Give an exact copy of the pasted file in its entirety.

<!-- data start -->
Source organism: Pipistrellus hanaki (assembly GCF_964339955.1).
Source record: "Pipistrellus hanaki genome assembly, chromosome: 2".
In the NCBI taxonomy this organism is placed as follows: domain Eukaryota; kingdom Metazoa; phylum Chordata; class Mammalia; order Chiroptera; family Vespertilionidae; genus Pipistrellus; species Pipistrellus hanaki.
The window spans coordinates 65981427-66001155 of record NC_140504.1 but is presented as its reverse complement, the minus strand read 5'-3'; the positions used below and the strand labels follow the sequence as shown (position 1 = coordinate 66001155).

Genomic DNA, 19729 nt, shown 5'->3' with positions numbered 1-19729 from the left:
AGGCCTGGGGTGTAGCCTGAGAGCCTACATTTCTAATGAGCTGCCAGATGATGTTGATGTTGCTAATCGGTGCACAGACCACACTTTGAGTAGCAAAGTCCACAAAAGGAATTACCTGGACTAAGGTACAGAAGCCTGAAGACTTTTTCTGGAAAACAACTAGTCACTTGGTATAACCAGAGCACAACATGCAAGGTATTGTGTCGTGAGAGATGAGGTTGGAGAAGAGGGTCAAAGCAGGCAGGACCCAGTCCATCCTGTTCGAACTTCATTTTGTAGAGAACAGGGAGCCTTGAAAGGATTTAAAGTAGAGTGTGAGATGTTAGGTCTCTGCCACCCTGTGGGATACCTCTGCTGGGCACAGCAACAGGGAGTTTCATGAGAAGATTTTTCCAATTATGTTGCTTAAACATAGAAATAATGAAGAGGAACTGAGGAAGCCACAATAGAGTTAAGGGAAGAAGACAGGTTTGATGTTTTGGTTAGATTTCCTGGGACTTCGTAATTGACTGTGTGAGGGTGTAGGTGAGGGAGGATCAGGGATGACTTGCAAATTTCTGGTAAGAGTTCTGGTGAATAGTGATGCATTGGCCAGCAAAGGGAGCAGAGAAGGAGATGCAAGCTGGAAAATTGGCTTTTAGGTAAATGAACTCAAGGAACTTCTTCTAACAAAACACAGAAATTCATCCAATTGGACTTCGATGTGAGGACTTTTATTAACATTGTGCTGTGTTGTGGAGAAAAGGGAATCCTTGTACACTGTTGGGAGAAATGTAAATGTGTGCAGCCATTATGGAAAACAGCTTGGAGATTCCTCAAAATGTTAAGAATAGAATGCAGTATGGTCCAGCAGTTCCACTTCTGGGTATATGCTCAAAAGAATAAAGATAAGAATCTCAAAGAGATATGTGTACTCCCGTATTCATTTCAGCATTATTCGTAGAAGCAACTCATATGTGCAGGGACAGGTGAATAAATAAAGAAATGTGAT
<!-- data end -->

Source organism: Pipistrellus hanaki (assembly GCF_964339955.1).
Source record: "Pipistrellus hanaki genome assembly, chromosome: 2".
In the NCBI taxonomy this organism is placed as follows: domain Eukaryota; kingdom Metazoa; phylum Chordata; class Mammalia; order Chiroptera; family Vespertilionidae; genus Pipistrellus; species Pipistrellus hanaki.
The window spans coordinates 65981427-66001155 of record NC_140504.1 but is presented as its reverse complement, the minus strand read 5'-3'; the positions used below and the strand labels follow the sequence as shown (position 1 = coordinate 66001155).

Genomic DNA, 19729 nt, shown 5'->3' with positions numbered 1-19729 from the left:
AGGCCTGGGGTGTAGCCTGAGAGCCTACATTTCTAATGAGCTGCCAGATGATGTTGATGTTGCTAATCGGTGCACAGACCACACTTTGAGTAGCAAAGTCCACAAAAGGAATTACCTGGACTAAGGTACAGAAGCCTGAAGACTTTTTCTGGAAAACAACTAGTCACTTGGTATAACCAGAGCACAACATGCAAGGTATTGTGTCGTGAGAGATGAGGTTGGAGAAGAGGGTCAAAGCAGGCAGGACCCAGTCCATCCTGTTCGAACTTCATTTTGTAGAGAACAGGGAGCCTTGAAAGGATTTAAAGTAGAGTGTGAGATGTTAGGTCTCTGCCACCCTGTGGGATACCTCTGCTGGGCACAGCAACAGGGAGTTTCATGAGAAGATTTTTCCAATTATGTTGCTTAAACATAGAAATAATGAAGAGGAACTGAGGAAGCCACAATAGAGTTAAGGGAAGAAGACAGGTTTGATGTTTTGGTTAGATTTCCTGGGACTTCGTAATTGACTGTGTGAGGGTGTAGGTGAGGGAGGATCAGGGATGACTTGCAAATTTCTGGTAAGAGTTCTGGTGAATAGTGATGCATTGGCCAGCAAAGGGAGCAGAGAAGGAGATGCAAGCTGGAAAATTGGCTTTTAGGTAAATGAACTCAAGGAACTTCTTCTAACAAAACACAGAAATTCATCCAATTGGACTTCGATGTGAGGACTTTTATTAACATTGTGCTGTGTTGTGGAGAAAAGGGAATCCTTGTACACTGTTGGGAGAAATGTAAATGTGTGCAGCCATTATGGAAAACAGCTTGGAGATTCCTCAAAATGTTAAGAATAGAATGCAGTATGGTCCAGCAGTTCCACTTCTGGGTATATGCTCAAAAGAATAAAGATAAGAATCTCAAAGAGATATGTGTACTCCCGTATTCATTTCAGCATTATTCGTAGAAGCAACTCATATGTGCAGGGACAGGTGAATAAATAAAGAAATGTGAT